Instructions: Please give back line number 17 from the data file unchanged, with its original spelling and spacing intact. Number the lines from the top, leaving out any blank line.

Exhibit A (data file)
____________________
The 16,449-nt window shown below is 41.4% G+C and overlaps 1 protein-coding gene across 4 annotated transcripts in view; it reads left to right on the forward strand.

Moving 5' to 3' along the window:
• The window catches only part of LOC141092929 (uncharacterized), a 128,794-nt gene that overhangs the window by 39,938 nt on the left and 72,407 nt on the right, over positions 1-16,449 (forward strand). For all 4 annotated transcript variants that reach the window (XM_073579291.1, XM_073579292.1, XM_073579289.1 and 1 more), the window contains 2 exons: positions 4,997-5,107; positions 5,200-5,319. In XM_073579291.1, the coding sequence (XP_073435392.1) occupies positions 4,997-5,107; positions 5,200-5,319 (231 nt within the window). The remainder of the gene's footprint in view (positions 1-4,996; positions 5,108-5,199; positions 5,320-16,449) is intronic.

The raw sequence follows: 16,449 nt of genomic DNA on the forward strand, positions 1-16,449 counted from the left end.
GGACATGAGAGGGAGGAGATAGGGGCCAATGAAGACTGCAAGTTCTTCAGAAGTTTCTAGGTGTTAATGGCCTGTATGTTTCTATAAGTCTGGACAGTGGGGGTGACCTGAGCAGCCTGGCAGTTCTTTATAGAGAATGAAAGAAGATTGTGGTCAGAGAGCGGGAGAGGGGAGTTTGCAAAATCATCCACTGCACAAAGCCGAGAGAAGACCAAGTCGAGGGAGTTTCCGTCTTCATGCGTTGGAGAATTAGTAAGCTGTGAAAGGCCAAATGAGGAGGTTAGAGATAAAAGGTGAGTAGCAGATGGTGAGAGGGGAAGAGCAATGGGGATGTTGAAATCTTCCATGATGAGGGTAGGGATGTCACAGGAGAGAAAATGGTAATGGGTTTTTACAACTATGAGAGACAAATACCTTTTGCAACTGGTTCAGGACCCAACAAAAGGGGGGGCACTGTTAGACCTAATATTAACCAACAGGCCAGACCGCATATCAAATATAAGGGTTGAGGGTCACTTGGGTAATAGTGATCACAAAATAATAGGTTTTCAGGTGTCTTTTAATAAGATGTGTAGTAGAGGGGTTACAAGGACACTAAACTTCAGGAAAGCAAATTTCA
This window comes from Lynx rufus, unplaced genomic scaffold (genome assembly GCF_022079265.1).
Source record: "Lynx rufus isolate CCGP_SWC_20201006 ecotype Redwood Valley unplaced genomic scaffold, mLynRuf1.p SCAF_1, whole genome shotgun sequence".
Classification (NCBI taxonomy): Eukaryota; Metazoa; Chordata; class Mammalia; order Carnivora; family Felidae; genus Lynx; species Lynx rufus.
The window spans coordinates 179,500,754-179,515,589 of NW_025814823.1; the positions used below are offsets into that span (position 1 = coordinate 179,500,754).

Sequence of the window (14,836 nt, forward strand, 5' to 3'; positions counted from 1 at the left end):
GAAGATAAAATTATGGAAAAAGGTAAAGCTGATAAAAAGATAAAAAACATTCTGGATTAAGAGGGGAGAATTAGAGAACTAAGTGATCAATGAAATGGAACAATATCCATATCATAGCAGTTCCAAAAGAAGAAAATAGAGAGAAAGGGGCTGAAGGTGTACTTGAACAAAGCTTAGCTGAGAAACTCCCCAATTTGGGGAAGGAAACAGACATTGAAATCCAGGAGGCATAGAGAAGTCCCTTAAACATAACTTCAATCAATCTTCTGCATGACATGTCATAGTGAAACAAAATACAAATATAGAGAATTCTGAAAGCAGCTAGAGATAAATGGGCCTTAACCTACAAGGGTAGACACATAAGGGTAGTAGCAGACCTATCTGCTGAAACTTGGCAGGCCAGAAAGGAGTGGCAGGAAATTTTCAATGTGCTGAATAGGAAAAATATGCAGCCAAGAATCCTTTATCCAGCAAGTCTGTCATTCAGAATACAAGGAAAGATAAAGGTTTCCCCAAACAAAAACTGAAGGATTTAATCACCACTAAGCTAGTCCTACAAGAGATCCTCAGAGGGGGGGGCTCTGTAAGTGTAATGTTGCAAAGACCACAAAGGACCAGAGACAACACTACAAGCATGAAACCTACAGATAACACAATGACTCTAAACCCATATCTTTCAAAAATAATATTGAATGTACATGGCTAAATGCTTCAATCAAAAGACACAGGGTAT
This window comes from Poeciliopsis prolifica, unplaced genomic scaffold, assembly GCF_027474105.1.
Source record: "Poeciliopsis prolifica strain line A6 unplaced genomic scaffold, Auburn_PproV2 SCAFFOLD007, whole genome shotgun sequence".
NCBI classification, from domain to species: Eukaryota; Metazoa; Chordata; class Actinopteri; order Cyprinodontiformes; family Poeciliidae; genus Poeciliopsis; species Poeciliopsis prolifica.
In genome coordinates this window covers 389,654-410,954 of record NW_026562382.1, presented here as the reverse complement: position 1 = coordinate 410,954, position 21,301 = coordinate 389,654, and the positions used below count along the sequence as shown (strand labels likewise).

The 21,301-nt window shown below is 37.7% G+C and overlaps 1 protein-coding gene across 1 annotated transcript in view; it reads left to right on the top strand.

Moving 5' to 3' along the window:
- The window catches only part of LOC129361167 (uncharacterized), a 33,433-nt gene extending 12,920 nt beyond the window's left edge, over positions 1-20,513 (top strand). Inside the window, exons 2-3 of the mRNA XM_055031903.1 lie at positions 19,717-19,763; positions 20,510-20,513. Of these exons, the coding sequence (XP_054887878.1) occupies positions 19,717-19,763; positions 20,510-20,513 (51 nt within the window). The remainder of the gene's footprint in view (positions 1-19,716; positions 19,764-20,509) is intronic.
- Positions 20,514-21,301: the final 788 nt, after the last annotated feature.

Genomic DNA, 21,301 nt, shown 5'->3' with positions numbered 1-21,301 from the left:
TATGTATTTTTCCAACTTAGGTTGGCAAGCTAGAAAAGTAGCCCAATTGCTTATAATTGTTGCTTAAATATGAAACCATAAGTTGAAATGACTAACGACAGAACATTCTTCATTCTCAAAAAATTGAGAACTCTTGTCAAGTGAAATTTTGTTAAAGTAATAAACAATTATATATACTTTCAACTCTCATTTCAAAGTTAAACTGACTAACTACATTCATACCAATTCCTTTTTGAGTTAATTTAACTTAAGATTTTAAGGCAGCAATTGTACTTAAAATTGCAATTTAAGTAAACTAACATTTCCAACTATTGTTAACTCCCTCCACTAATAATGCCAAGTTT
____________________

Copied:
Moving 5' to 3' along the window: